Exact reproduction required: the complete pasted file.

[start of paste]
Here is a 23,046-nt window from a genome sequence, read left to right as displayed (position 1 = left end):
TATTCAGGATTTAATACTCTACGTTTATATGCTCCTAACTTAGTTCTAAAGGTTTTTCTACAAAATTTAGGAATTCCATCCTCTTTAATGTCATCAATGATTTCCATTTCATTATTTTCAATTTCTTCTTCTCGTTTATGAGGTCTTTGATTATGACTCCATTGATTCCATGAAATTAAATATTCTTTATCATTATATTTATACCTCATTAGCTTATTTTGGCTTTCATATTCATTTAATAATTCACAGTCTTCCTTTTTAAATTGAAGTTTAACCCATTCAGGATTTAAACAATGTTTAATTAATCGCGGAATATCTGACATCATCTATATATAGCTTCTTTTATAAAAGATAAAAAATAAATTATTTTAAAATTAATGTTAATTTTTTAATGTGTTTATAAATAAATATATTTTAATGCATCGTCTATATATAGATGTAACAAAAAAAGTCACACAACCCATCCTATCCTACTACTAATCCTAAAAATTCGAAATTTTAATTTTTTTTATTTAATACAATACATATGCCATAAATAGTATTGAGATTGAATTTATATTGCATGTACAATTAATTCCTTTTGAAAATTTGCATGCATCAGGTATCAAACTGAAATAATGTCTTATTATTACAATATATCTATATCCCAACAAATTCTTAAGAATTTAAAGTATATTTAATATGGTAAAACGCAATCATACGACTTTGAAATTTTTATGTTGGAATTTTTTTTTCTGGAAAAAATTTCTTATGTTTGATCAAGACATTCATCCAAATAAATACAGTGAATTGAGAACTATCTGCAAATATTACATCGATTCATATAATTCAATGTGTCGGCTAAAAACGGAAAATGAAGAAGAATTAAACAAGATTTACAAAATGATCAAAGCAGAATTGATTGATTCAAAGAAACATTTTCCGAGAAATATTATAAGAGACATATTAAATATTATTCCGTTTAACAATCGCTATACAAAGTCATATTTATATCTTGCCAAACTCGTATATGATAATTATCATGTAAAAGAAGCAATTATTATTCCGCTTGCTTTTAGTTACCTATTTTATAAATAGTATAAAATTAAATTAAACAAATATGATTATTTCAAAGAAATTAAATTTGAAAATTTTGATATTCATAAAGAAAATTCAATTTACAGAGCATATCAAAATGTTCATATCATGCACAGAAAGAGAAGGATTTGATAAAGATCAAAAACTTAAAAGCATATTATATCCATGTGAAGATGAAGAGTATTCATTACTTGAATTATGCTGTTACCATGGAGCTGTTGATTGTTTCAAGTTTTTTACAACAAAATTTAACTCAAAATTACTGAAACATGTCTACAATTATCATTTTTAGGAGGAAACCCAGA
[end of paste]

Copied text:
Here is a 23,046-nt window from a genome sequence, read left to right as displayed (position 1 = left end):
TATTCAGGATTTAATACTCTACGTTTATATGCTCCTAACTTAGTTCTAAAGGTTTTTCTACAAAATTTAGGAATTCCATCCTCTTTAATGTCATCAATGATTTCCATTTCATTATTTTCAATTTCTTCTTCTCGTTTATGAGGTCTTTGATTATGACTCCATTGATTCCATGAAATTAAATATTCTTTATCATTATATTTATACCTCATTAGCTTATTTTGGCTTTCATATTCATTTAATAATTCACAGTCTTCCTTTTTAAATTGAAGTTTAACCCATTCAGGATTTAAACAATGTTTAATTAATCGCGGAATATCTGACATCATCTATATATAGCTTCTTTTATAAAAGATAAAAAATAAATTATTTTAAAATTAATGTTAATTTTTTAATGTGTTTATAAATAAATATATTTTAATGCATCGTCTATATATAGATGTAACAAAAAAAGTCACACAACCCATCCTATCCTACTACTAATCCTAAAAATTCGAAATTTTAATTTTTTTTATTTAATACAATACATATGCCATAAATAGTATTGAGATTGAATTTATATTGCATGTACAATTAATTCCTTTTGAAAATTTGCATGCATCAGGTATCAAACTGAAATAATGTCTTATTATTACAATATATCTATATCCCAACAAATTCTTAAGAATTTAAAGTATATTTAATATGGTAAAACGCAATCATACGACTTTGAAATTTTTATGTTGGAATTTTTTTTTCTGGAAAAAATTTCTTATGTTTGATCAAGACATTCATCCAAATAAATACAGTGAATTGAGAACTATCTGCAAATATTACATCGATTCATATAATTCAATGTGTCGGCTAAAAACGGAAAATGAAGAAGAATTAAACAAGATTTACAAAATGATCAAAGCAGAATTGATTGATTCAAAGAAACATTTTCCGAGAAATATTATAAGAGACATATTAAATATTATTCCGTTTAACAATCGCTATACAAAGTCATATTTATATCTTGCCAAACTCGTATATGATAATTATCATGTAAAAGAAGCAATTATTATTCCGCTTGCTTTTAGTTACCTATTTTATAAATAGTATAAAATTAAATTAAACAAATATGATTATTTCAAAGAAATTAAATTTGAAAATTTTGATATTCATAAAGAAAATTCAATTTACAGAGCATATCAAAATGTTCATATCATGCACAGAAAGAGAAGGATTTGATAAAGATCAAAAACTTAAAAGCATATTATATCCATGTGAAGATGAAGAGTATTCATTACTTGAATTATGCTGTTACCATGGAGCTGTTGATTGTTTCAAGTTTTTTACAACAAAATTTAACTCAAAATTACTGAAACATGTCTACAATTATCATTTTTAGGAGGAAACCCAGA